Technology companies are behind 24% of UK exports and 3 million jobs. However, the UK’s high-tech industry is likely to suffer as a result of the vote to leave the EU. This is expected to occur as a result of the significant network effects that impact this sector of the economy.
Network effects in this case refer to the dependence of a transactions value on the number of people doing related transactions. Network effects are cited as one of the main reasons why the technology sector is full of monopolies. Brexit is likely to have a significant influence on the tech industry in the UK and 4 reasons for this are outlined in the following sections of this post.
1. EU determines privacy and competition laws
The UK accounts for only 1% of the global population and 3% of world GDP. Membership within the EU gave the UK greater influential power, as the EU makes up a much larger proportion of both global population and GDP. Post-Brexit, the UK will have even less influence on IT markets.
The US isn’t as concerned about competition and privacy laws as the EU. This therefore means that the EU is effectively the world’s privacy regulator, as no other body has as great an influence on the world market. This means that irrespective of the deal that the UK comes to with the EU post-Brexit, the rules and standards set within the EU will still have a huge influence on UK firms. This will therefore increase costs for firms operating within the UK.
2. UK companies could face pressure to move EU data to European data centres
The first Data Protection Act was brought in by Margaret Thatcher in order to allow UK firms to process the data of Europeans. Without this banks in London would not have been able to store data on German account holders in their UK data centres. Post-Brexit there are fears that a tech startup in England may be pressured to use European data centres to store the data of their EU citizens.
The many international treaties that affect our trade can be obstructive and sometimes infuriating; they are the negative network externalities of the information age. The idea however that Britain can somehow ignore all these regulations is irrational.
3. UK startups may be more expensive after Brexit
Startups that serve customers directly are likely to be slowed due to the need to comply with EU privacy law. Startup costs are significant in the tech industry in particular due to the presence of network effects. When a new market opens there is often a race in which the winner will take all. This winner in most instances is the firm that is able to get the network effects running in its favour first.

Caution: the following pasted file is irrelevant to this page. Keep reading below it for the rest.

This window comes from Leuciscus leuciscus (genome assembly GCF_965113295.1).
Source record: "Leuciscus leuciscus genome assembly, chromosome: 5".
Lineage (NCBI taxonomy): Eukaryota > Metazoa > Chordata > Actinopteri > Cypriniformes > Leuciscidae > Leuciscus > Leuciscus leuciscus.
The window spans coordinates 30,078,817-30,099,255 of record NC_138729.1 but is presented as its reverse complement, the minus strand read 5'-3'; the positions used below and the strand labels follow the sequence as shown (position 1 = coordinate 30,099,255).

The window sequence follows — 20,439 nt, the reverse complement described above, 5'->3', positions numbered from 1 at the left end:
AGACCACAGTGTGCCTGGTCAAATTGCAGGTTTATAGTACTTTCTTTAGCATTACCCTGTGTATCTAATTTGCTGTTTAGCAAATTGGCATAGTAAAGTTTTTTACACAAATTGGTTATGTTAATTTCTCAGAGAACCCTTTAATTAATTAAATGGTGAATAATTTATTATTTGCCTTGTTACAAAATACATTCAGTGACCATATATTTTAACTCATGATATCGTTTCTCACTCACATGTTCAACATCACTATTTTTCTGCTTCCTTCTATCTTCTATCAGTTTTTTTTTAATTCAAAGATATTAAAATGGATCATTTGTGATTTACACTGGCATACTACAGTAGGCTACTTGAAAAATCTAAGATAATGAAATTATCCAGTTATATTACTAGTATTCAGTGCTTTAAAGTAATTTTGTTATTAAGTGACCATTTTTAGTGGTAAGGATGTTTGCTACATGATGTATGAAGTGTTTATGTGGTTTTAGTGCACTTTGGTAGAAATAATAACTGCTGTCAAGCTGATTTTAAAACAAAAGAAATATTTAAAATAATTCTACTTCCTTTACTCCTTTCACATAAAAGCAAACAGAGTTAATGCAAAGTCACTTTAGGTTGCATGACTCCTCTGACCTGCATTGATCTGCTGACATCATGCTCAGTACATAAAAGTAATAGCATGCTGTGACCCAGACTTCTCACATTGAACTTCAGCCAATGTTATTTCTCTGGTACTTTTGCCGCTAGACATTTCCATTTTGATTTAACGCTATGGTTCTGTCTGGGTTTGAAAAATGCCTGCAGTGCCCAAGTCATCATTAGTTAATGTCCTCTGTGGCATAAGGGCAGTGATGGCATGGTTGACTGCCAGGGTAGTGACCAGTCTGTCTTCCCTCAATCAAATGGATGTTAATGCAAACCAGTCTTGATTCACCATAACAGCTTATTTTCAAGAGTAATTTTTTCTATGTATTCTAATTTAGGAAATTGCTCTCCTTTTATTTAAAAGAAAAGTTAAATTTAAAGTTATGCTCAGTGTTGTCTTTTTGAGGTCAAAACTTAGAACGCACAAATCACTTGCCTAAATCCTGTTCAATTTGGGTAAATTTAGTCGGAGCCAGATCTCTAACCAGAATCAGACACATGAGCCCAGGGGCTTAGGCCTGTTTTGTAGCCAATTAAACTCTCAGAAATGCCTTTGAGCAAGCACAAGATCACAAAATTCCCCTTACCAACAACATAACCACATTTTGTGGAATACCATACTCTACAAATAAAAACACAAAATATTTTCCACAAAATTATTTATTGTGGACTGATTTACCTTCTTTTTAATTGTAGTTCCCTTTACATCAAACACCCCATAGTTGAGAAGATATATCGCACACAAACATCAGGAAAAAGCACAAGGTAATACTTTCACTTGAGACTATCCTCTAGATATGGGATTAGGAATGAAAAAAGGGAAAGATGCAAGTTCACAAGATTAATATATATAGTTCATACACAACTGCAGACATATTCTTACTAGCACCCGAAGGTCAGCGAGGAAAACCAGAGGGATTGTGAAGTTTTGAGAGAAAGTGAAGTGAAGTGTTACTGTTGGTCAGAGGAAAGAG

4. Brexit will close doors for talented engineers and scientists
Generally speaking technology firms tend to cluster in specific areas. This occurs as a result of agglomeration economies or in other words the cost savings from locating in close proximity to other firms within the same industry. For example, in cities such as San Fransisco, Boston and Bangalore there are thousands of specialist engineers and scientists that are able to work for technology firms in this region. These cities offer specialist subcontractors, good universities and an environment in which tech workers can share information.
Britain has technology clusters in London and Cambridge currently but it is feared that these areas will become less attractive to workers once the UK leaves the EU. In most cases, tech clusters are located in areas in which it is a nice place to live. Usually, these tend to be open and liberal places in which diversity is accepted and thrives. The decision to leave the EU taints the UK’s image as an open and liberal place to live as many claim the Brexit vote was motivated by xenophobia.
Research commissioned by techUK reveals that British employers in digitally intensive industries are particularly reliant on overseas talent, with 45% of recent vacancies filled by foreign-born workers. If workers are deterred from coming to work in the UK, the tech sector may be unable to function and this could therefore lead to problems.
“There is no sector more dynamic, more innovative, more resilient than tech, but that doesn’t make it immune to Brexit,” said Jacqueline de Rojas, the trade group’s president and the UK managing director of the software firm Sage. The future impact on the tech industry yet to be determined. With negotiations set to continue for a significant period it is yet unclear what the future will be for firms in the UK.